A predictive algorithm to identify genes that discriminate individuals with fibromyalgia syndrome diagnosis from healthy controls

Nada Lukkahatai, Brian Walitt, Enrique J. Deandrés-Galiana, Juan Luis Fernández-Martínez, Leorey N. Saligan

Research output: Contribution to journalArticle


Objectives: Fibromyalgia syndrome (FMS) is a chronic and often debilitating condition that is characterized by persistent fatigue, pain, bowel abnormalities, and sleep disturbances. Currently, there are no definitive prognostic or diagnostic biomarkers for FMS. This study attempted to utilize a novel predictive algorithm to identify a group of genes whose differential expression discriminated individuals with FMS diagnosis from healthy controls. Methods: Secondary analysis of gene expression data from 28 women with FMS and 19 age-and race-matched healthy women. Expression of discriminatory genes were identified using fold-change differential and Fisher’s ratio (FR). Discriminatory accuracy of the differential expression of these genes was determined using leave-one-out-cross-validation. Functional networks of the discriminating genes were described from the Ingenuity’s Knowledge Base. Results: The small-scale signature contained 57 genes whose expressions were highly discriminatory of the FMS diagnosis. The combination of these high discriminatory genes with FR higher than 1.45 provided a leave-one-out-cross-validation accuracy for the FMS diagnosis of 85.11%. The discriminatory genes were associated with 3 canonical pathways: hepatic stellate cell activation, oxidative phosphorylation, and airway pathology related to COPD. Conclusion: The discriminating genes, especially the 2 with the highest accuracy, are associated with mitochondrial function or oxidative phosphorylation and glutamate signaling. Further validation of the clinical utility of this finding is warranted.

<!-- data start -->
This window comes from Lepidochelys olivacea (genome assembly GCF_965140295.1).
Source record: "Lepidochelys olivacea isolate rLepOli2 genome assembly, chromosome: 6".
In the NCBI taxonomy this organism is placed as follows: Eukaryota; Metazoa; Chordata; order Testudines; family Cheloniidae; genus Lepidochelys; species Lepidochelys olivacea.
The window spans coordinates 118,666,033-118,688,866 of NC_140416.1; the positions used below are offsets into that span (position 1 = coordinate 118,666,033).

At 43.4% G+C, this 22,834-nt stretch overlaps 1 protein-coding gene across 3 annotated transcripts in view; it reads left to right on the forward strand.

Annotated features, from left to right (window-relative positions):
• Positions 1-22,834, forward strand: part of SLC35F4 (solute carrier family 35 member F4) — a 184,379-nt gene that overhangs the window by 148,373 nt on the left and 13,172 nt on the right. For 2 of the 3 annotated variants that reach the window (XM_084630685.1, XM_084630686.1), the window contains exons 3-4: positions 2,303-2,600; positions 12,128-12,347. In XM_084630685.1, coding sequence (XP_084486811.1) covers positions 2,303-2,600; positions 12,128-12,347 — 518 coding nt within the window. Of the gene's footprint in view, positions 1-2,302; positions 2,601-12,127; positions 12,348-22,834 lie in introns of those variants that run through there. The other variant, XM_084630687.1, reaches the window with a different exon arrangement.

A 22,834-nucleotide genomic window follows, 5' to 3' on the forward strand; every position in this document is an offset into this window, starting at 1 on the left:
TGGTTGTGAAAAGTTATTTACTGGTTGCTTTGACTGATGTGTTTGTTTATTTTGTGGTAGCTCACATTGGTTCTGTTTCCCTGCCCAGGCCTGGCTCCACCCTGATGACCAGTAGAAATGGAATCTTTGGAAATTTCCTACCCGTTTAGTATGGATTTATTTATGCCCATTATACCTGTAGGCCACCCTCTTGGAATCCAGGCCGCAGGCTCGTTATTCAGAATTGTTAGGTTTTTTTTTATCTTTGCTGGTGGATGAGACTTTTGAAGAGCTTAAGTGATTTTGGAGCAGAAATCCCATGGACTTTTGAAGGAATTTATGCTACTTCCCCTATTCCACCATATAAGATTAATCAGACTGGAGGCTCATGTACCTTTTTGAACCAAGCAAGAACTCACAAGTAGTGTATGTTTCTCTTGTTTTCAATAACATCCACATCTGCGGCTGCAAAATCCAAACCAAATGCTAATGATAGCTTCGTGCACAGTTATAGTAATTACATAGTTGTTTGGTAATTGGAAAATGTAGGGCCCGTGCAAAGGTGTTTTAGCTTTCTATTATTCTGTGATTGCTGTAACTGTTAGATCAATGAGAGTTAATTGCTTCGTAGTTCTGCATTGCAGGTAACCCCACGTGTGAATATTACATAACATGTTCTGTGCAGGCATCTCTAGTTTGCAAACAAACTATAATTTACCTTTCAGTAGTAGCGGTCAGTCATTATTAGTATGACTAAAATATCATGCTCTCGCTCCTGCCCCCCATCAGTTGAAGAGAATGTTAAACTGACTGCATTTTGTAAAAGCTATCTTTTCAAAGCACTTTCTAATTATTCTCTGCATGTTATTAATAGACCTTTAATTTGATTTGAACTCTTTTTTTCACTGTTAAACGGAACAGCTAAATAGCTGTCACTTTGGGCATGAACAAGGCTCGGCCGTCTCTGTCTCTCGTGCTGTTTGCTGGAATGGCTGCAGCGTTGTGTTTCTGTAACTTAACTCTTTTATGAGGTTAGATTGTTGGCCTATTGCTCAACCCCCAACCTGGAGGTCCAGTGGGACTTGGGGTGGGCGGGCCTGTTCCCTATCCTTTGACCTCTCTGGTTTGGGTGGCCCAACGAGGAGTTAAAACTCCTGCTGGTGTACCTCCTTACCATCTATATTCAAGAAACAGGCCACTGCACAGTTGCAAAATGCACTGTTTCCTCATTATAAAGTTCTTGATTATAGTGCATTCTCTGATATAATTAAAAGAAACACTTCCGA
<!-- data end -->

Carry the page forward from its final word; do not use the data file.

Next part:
Original languageEnglish (US)
Pages (from-to)2981-2990
Number of pages10
JournalJournal of Pain Research
StatePublished - Jan 1 2018



  • Chronic pain
  • Machine learning
  • Medically unexplained symptoms
  • Microarray

ASJC Scopus subject areas

  • Anesthesiology and Pain Medicine

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